The tip of the nose has been repaired in the past with various fillers such as plaster of Paris and nails. After careful cleaning and removal of debris, the original wooden surface was consolidated with B-72 fixative. We also produced a mould of the nose using dental silicone rubber.
This allowed us to produce several plaster casts of the damaged nose. Each member of the team had the opportunity to carry out a cosmetic repair on their plaster nose cast using modelling clay. With practice, we reached the point that we were confident to carry out the repair on the original, using Milliput epoxy putty.
The design and fabrication of the mounting bracket posed specific challenges related to the larger cracks at the back of the figurehead. Careful examination of the back revealed that a large part was actually made of lime based mortar sculpted to blend with the original timber.
As the wood gradually dried up, a large split appeared where wood and mortar were joined together. It is likely that this mortar infill was made to cover a mortice (recess) carved into the wood to create a connection point for securing the figurehead on the bow of a ship.
After measuring the depth of each crack we concluded that by reinforcing them with a structural resin used to repair architectural timber, the figurehead could be displayed in its original position using a wall bracket with a support fixed directly on the back and the base of the figurehead without the need of a neck brace.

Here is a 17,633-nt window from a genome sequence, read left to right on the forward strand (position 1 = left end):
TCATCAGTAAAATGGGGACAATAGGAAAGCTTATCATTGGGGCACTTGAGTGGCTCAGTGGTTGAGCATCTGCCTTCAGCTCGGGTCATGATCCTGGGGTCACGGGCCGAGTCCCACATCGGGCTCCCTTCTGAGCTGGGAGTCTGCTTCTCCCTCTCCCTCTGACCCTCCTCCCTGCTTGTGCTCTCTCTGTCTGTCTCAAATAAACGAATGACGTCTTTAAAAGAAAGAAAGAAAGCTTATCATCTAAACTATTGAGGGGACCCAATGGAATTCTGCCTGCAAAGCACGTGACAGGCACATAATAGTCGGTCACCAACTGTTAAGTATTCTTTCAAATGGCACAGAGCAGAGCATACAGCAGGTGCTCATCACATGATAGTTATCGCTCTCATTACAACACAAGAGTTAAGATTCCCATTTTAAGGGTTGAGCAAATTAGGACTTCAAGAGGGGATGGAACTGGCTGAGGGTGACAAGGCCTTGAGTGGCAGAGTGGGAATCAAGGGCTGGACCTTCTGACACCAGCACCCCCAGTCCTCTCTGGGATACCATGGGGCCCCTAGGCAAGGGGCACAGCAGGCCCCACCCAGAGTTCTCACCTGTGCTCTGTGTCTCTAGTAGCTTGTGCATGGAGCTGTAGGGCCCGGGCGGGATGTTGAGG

We commissioned the bracket fabrication to a local manufacturer who used CAD software to laser cut the parts out of 10mm steel plate, welded them together and applied a powder coating to protect it for corrosion. For fixings we opted for 180mm stainless steel timber screws reinforced with structural resin.
The final task included colour matching of the repaired areas. We have established earlier on that the figurehead has been painted with several layers of white. We opted not to remove these layers as we did not want to risk any loss of the friable wooden surface. Interestingly, most surviving figureheads are painted in live colours leading to a misconception that this was a common practice in the past. However researchers have recently concluded that between 1727 and 1900, both white figureheads and those painted in colour were to be seen throughout the Royal Navy fleet and that rather more were painted white than in colour.
The Figurehead is now conserved and stored until the newly refurbished Maritime Museum reopens its doors to the public where everyone will have the opportunity to admire it in its usual position on the grand staircase. Until then, we will continue conserving maritime objects and keeping you up to date with articles, social media posts, images and video footage.
- McCarthy Erica, Ship carvers in eighteenth- and nineteenth-century Britain, Sculpture Journal 24.2, 2015, pp. 179-194
- Pulvertaft David, The Colour Schemes of British Warship Figureheads 1727–1900, The Mariner’s Mirror, Volume 104, 2018 - Issue 2, pp. 192-210
- Stammers Mike, Figureheads and Fancywork, A Manual of Maritime Curatorship, 2017, pp. 322-337